May 2, 2022Legal
Fresh From the Bench: Latest Federal Circuit Court Case


Sunoco Partners Marketing & Terminals L.P. v. U.S. Venture, Inc., Appeal Nos. 2020-1640, -1641 (Fed. Cir. Apr. 29, 2022)

Our Case of the Week has a little bit for everyone, including analysis concerning, lost profits, reasonable royalties, enhanced damages, claim construction, and more. However, the primary issue was application of the experimental use exception to the on-sale bar. The experimental use exception, which traces to City of Elizabeth v. Am. Nicholson Pavement Co., 97 U.S. 126, 137 (1877), negates an on-sale or public use bar to patentability, allowing an inventor extra time to file the patent after exposing the invention to the public.

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By:  Nika Aldrich


Auris Health, Inc. v. Intuitive Surgical Operations, Inc., Appeal No. 2021-1732 (Fed. Cir. Apr. 29, 2022)

In an appeal from decisions the Patent Trial and Appeal Board made during an inter partes review, the Federal Circuit vacated and remanded, finding the PTAB performed an improper “motivation to combine” analysis. The patent concerned robotic surgical systems that allow clinicians to quickly swap out surgical instruments. Auris relied on the combination of two pieces of prior art. The only issue was whether a skilled artisan would have been motivated to combine the art to yield the patented invention. The Board concluded that there was no motivation to combine “when there is skepticism at the time of the invention for using robotic systems during surgery in the first place.” The Federal Circuit disagreed, holding that generic industry skepticism was not probative of the relevant inquiry. While skepticism may be relevant to objective indicia of non-obviousness, it has to be specific to the invention, not a general skepticism about the field.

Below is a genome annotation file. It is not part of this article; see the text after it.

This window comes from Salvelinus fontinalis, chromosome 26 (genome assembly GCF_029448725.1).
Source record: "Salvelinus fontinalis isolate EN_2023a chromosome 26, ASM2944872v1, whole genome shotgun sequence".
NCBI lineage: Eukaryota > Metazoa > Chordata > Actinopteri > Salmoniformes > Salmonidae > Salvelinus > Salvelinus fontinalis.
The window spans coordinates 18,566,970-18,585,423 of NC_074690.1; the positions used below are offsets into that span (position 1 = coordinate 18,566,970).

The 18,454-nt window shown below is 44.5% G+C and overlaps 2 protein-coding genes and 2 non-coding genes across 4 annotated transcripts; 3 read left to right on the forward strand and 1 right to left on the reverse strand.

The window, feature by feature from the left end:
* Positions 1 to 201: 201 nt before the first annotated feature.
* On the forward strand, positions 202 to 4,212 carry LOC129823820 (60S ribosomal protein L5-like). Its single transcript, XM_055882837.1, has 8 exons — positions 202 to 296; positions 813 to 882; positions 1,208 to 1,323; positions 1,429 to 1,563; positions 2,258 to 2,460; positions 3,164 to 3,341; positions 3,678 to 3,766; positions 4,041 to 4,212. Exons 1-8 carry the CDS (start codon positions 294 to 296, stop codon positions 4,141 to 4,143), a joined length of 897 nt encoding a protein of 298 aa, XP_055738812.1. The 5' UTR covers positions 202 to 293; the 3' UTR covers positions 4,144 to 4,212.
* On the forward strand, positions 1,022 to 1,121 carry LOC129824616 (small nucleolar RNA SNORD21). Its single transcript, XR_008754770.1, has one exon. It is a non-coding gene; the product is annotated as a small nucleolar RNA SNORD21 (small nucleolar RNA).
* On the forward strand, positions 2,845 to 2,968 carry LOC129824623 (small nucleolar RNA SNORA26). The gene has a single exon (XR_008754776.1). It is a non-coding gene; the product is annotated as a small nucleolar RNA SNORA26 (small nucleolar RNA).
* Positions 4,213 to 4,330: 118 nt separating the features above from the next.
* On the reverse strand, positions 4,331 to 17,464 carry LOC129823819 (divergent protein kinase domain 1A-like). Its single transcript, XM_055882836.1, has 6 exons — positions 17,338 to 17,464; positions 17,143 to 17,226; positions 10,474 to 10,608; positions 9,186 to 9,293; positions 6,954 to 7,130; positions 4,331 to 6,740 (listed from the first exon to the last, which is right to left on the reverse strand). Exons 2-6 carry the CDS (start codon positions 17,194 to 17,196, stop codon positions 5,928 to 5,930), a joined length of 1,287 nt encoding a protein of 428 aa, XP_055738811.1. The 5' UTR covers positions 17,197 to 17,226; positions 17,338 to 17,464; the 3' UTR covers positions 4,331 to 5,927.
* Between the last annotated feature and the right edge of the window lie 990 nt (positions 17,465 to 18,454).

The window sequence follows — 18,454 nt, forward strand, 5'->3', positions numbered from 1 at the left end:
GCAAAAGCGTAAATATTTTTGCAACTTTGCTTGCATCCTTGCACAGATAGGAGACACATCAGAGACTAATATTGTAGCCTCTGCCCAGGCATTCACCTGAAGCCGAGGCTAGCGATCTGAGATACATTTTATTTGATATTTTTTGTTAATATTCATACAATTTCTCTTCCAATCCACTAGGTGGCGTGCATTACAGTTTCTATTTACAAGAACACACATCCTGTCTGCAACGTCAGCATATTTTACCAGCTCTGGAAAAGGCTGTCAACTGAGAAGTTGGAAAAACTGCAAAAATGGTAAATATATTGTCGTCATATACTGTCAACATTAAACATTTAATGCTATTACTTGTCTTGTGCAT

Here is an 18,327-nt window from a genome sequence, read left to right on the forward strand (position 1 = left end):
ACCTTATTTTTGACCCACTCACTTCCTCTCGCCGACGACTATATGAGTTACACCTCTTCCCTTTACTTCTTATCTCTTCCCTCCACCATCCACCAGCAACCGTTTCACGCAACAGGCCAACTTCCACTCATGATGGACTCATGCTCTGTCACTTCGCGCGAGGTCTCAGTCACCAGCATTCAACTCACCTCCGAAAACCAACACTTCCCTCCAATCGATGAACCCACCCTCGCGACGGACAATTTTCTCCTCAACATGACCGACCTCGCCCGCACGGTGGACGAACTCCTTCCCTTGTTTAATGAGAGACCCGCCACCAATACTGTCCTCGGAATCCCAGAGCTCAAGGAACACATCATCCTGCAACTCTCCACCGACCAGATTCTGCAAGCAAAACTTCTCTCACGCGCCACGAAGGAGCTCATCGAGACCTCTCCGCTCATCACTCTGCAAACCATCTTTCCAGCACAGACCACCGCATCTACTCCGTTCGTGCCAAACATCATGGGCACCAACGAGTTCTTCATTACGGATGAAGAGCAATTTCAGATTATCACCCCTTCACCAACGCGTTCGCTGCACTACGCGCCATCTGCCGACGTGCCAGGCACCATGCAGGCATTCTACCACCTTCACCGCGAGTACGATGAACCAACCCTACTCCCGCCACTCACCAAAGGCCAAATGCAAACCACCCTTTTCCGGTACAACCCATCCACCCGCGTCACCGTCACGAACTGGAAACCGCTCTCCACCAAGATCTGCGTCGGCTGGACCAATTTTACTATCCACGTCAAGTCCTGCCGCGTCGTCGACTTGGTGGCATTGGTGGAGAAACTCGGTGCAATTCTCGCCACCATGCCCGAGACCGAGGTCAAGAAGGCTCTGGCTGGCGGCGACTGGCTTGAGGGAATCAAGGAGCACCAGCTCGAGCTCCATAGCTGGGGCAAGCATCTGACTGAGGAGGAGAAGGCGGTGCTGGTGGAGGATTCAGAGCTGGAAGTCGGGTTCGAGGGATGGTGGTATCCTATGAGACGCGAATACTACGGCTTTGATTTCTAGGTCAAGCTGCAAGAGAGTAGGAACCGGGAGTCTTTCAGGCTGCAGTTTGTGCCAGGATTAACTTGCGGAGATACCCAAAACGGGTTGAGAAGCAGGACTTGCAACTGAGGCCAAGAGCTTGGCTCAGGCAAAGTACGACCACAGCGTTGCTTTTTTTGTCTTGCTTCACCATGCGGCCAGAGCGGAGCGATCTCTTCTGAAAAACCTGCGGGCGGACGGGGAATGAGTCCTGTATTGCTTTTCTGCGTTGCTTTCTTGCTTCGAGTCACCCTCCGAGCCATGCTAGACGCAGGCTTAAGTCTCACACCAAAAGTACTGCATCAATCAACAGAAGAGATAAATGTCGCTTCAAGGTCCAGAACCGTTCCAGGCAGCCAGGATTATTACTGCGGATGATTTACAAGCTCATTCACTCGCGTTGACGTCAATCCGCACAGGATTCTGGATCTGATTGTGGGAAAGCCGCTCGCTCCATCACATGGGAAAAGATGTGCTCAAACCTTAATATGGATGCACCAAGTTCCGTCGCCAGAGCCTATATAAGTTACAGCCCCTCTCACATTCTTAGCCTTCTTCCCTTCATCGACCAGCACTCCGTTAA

Judge Reyna dissented, opining that the Board “relied on more than just general skepticism to find no motivation to combine” and that the Board had “dedicated several pages to explaining multiple reasons why Auris’s proffered motivation to combine was inadequate.”

The opinion can be found here.

By:  Nika Aldrich

Written by: Nika Aldrich and Scott Eads, Schwabe, Williamson & Wyatt

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